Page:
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Delta Force’s approach to medical training

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special operation medics training

“If I have to stick that rubber dummy’s arm one more time to start an IV (Intravenous) flow of fluids… well, I think that I may just throw up. Ah, but there is a first aid TX (treatment) for puking too.”

We, Americans, have all seen rubber and plastic forms used as patients for mandatory First Aid training in our workplaces. Sometimes all you get is an arm or a leg… or a disembodied torso. It’s a shame that the life-or-death training can’t be more realistic. Well, it can.

My team medic, Jim, walked into the team room once and announced:

“Have you heard? Geo just had a compound fracture of the leg. He needs a large bore IV right away!” I frowned as the medic slung an IV set and a bag of fluid – lactated Ringer’s to be precise – to Don H; he was the man who was at the sending end of the Ringer’s IV fluid and IV set. He set about immediately, sticking a vein in my arm. Being the acting patient was like jury duty – it came around periodically and you hated it, but you had to suck it.

“First time stick; not a problem,” Don gloated and Jim praised. Sure, it was a realistic stick for an IV… but the circumstances and setting were not. My Team Leader recognized that fact and set out to rectify the scenarios.

So, some days later, we were on the firing range when an army tactical ambulance arrived and I was beckoned to climb inside. The ambulance began to drive. The Delta medic inside announced that there had been a roadside bomb attack and that my Team Leader had been injured. He was lying secure in a stretcher inside, quiet and with his eyes closed:

“He needs two IVs; one in each arm. Now, get to work.”

Related: US SpecOps were the vanguard of a revolution in battlefield medicine

army medical training
U.S. Soldiers with the 2-104th General Support Aviation Battalion, 28th Expeditionary Combat Aviation Brigade conduct medical training with the 466th Area Support Medical Company at an airfield in the 28th ECAB’s area of operations in the Middle East. (U.S. Army photo by Major Travis Mueller)

I had all the materials I needed right there at hand. But, suddenly, the lights went out and all was dark as ebony. I pulled out the flashlight from my cargo pans and flicked it on. The ambulance ride became rough and unscrupulous toward handwork that required muscles proficient in fine motor skills. It seemed impossible.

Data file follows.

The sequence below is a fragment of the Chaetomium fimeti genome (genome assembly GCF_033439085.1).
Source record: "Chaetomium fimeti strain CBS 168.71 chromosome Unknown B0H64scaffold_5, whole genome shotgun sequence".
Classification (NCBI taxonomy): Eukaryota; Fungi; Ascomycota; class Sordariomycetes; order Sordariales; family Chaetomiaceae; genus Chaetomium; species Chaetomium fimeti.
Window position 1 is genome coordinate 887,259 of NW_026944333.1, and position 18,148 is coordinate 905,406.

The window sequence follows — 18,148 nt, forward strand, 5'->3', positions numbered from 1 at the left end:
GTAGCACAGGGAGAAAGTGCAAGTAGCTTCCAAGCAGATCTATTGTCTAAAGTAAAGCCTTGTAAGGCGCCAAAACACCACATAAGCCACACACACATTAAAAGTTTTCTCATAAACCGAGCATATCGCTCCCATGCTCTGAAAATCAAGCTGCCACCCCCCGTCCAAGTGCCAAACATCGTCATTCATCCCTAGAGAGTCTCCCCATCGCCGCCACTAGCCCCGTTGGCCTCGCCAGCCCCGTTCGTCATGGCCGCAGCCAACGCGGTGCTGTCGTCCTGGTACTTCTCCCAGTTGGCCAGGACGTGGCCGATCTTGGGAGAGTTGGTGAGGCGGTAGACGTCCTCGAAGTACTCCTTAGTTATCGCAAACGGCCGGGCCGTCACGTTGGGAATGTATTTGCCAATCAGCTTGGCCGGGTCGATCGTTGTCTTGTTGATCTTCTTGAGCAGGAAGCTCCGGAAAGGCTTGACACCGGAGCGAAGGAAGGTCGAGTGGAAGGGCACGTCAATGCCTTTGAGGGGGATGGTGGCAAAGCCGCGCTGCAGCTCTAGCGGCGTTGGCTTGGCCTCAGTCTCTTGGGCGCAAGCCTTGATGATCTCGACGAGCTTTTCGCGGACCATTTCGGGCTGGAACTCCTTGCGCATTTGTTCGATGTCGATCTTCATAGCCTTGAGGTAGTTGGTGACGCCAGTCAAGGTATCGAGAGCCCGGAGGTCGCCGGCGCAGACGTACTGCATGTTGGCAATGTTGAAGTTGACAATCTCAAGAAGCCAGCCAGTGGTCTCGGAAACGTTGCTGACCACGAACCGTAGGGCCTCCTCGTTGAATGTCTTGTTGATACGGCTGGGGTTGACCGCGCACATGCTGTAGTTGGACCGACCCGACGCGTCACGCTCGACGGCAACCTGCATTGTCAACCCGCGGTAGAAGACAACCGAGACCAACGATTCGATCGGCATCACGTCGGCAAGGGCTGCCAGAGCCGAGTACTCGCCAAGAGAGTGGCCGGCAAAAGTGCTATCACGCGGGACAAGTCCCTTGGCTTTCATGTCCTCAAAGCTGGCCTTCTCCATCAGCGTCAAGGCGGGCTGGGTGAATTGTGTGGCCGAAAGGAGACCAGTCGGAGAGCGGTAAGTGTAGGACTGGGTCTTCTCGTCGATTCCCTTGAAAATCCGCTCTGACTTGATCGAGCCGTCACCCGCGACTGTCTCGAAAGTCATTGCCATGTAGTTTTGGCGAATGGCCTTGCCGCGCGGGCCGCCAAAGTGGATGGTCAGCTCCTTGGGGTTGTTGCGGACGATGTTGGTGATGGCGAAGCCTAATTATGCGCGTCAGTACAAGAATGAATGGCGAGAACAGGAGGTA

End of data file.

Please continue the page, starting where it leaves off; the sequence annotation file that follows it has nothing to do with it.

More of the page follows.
“No white light; this is a tactical situation,” asserted the medic. I switched my flashlight over to a soft red lens and proceeded to stick my TL in the lower forearm. “Always start as distal as possible when giving IVs, were words I remember well from my initial Delta combat medic training.” I complied.

My first attempt at sticking a vein was… successfully a failure:

“Come on, Geo, you’ve got this; smooth is fast, my TL urged,” I chilled out and went for the second stick. I failed that one too. The ambulance returned to the firing line and summoned Jim to come aboard. It drove off with Jim and another man from our same troop, though from a different Assault Team.

I was a failure.

So, naturally, I went into an intense bout of IV training and practiced on anyone who let me. Being the stick dummy has no training value, so to refuse to be one is not such a big deal; although, eventually everyone comes around to serving in that capacity, whether they want to or not.

Realistic training is needed in a special forces unit, and it comes with a risk. The more the risk, the more realistic the training, and so on. Every special forces unit has a risk tolerance that governs how realistic medic training will be. Delta has always valued its human resources, and with that, it puts a great effort to bolster first-aid training.

In all of Delta’s power of persuasion reside the words: “Train like you are going to fight.”

By Almighty God and with honor,

Geo sends      

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George Hand

Master Sergeant US Army (ret) from the 1st Special Forces Operational Detachment-Delta, The Delta Force. In service, he maintained a high level of proficiency in 6 foreign languages. Post military, George worked as a subcontracter for the U.S. Department of Energy (DOE) on the nuclear test site north of Las Vegas Nevada for 16 years. Currently, George works as an Intelligence Analyst and street operative in the fight against human trafficking. A master cabinet-grade woodworker and master photographer, George is a man of diverse interests and broad talents.